Schachter had the great good fortune to work briefly with Kurt Lewin, and then with Lewin's student Leon Festinger. Both men understood that social psychology could be an experimental science like any other. Schachter's dissertation, published in 1951, became one of the most famous experimental demonstrations of a social process ever conducted up to that point. It showed the massive pressures to conform that are brought to bear on deviates from a group norm and the sorts of punishment that are administered to those who fail to toe the line. The study also showed the "carrot" side of group pressure. Deviants who join the opinion fold may be fully forgiven for the error of their previous ways.
The dissertation was inspired by work on social influence in MIT married student quarters done earlier in graduate school with Festinger and the sociologist Kurt Bach. This work indicated that people were defining the same objective situation in very different ways, depending on their accidental exposure to people having one set of views versus another. This work laid the groundwork for one of the major theoretical themes of Schachter's career, namely the great power of social factors in determining people's understanding of reality. The project incidentally showed the remarkable importance of physical distance and functional distance (e.g., proximity to the same staircase as another individual versus proximity to another staircase) in determining who communicates with whom. This work is by now known to every architect, and presumably influences the way they construct environments.
Schachter brought some aspects of the experimental techniques created by his dissertation to the study of the bases of group affiliation (1959). He was able to show that people sometimes affiliate to find out what emotions to experience in a given situation. When the situation is ambiguous, but potentially threatening, people seem to require knowledge of other people's emotional states to help them decipher their own. Moreover, this turns out to be particularly true of first-born children, who seem to have needs for conventional, and conventionally admired, behavior. These facts have implications, demonstrated by Schachter and his students, for levels of educational attainment and for professional success in a variety of occupations that are extreme in the extent to which one must be alone or together with others.
One of the most interesting aspects of the affiliation work was that it implied that emotions are sometimes "constructed" cognitively rather than produced directly by a given stimulus situation. One of Schachter's most influential projects, carried out with Jerome Singer, Bibb Latané, and Ladd Wheeler, was the study of the construal processes underlying emotional experience (1962). They showed that people who are aroused from some unknown source (for example, from an injection containing adrenaline) can be influenced to experience anger, euphoria, or fear, depending on the situation in which they are placed. Schachter argued that the physiological substrate of all strong emotion, or at any rate the peripheral, non-central nervous system substrate, may be the same. It is the construal of situations, often aided by cues from other people, that determines precisely which emotion will be experienced.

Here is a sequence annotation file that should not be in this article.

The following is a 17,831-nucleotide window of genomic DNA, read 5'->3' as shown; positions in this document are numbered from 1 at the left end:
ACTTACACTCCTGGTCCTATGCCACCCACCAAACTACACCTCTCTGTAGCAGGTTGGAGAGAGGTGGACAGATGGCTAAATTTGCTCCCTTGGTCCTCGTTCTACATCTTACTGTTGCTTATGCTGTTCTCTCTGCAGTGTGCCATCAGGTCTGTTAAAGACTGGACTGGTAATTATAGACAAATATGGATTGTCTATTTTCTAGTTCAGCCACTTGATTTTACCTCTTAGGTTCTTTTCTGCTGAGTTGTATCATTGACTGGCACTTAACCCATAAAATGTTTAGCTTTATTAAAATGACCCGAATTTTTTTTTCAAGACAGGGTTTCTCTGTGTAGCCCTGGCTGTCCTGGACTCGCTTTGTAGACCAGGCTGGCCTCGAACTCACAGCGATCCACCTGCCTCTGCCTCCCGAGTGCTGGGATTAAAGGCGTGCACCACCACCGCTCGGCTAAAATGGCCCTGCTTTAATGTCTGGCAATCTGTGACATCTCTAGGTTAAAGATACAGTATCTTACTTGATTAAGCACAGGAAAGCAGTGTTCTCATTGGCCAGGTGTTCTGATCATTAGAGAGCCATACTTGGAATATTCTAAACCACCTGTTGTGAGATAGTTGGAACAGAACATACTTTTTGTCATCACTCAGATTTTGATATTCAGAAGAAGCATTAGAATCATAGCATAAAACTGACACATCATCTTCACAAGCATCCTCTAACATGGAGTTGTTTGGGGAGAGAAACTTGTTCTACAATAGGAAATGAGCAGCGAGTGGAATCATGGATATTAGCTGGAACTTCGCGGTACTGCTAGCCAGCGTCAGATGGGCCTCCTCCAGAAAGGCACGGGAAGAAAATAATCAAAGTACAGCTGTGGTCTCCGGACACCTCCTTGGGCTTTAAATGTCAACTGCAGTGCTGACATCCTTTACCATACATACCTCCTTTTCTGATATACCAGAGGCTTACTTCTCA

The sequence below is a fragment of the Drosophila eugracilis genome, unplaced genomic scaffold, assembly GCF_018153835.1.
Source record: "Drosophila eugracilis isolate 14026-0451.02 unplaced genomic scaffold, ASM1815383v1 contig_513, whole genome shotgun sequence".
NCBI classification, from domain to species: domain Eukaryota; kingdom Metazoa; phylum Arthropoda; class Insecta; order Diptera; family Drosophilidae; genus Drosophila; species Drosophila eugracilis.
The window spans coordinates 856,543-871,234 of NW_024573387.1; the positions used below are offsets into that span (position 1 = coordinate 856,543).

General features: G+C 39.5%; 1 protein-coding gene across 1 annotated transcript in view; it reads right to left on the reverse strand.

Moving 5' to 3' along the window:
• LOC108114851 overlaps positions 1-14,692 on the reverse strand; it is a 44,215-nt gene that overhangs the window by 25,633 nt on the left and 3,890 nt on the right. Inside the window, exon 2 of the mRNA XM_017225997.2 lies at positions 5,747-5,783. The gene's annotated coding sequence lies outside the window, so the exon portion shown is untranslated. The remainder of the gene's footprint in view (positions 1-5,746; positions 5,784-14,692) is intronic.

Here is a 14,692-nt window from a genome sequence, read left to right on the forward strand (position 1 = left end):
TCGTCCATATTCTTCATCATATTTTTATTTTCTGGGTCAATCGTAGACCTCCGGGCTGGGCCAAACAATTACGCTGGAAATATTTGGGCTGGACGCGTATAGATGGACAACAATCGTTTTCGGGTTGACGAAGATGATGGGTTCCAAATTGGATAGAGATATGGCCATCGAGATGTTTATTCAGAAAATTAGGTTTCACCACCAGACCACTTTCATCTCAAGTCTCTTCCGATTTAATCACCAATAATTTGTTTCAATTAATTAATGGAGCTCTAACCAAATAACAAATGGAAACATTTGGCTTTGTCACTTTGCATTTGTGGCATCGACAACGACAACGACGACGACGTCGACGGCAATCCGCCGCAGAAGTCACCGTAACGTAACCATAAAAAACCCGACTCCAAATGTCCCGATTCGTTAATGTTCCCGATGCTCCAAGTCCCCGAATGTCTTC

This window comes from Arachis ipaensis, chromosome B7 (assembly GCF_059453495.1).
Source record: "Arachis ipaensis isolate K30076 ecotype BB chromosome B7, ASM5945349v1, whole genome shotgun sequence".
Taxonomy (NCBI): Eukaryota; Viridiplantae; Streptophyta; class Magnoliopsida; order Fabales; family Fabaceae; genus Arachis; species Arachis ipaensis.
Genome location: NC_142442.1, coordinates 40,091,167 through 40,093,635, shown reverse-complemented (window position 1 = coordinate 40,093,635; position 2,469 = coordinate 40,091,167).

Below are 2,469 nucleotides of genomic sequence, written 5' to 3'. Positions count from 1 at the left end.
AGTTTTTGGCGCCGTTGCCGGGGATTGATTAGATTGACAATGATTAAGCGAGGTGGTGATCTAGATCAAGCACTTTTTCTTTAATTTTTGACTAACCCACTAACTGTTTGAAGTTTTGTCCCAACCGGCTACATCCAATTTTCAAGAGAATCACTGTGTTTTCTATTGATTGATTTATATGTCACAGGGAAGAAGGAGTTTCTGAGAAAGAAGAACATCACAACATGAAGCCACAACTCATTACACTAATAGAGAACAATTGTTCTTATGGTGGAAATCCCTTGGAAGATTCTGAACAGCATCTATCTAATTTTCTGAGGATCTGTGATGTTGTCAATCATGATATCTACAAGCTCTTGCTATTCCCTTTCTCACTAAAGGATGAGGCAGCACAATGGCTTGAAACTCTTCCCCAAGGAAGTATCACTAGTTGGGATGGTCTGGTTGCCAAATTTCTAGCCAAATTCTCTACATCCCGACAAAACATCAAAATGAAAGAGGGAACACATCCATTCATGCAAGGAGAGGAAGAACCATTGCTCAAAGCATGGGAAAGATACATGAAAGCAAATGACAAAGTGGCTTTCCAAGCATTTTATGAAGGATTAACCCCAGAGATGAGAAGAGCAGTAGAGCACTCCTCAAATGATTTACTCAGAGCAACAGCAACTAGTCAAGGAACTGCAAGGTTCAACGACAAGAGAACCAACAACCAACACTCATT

An even more important outgrowth of the research on emotions was a generalization of the point about the construal of causes. Attribution of causality for one's own emotions and behaviors is a far more subjective matter than had previously been assumed. It is possible to arouse people by some purely physiological means and have them attribute the arousal exclusively to some external source, such as a social situation that can be interpreted as threatening. Contrariwise, it is possible to prevent people from having the emotion they would normally experience in response to an arousing situation by having them mistakenly attribute the arousal to a drug (actually a placebo) that they have been given. In essence, all of the arousal is attributed to the drug, and less emotion is experienced than if participants had not been told that they had been given a drug that would cause arousal. Thus causal attributions for one's own behavior are far more subjective, and the malleability of emotions is far greater, than had previously been supposed.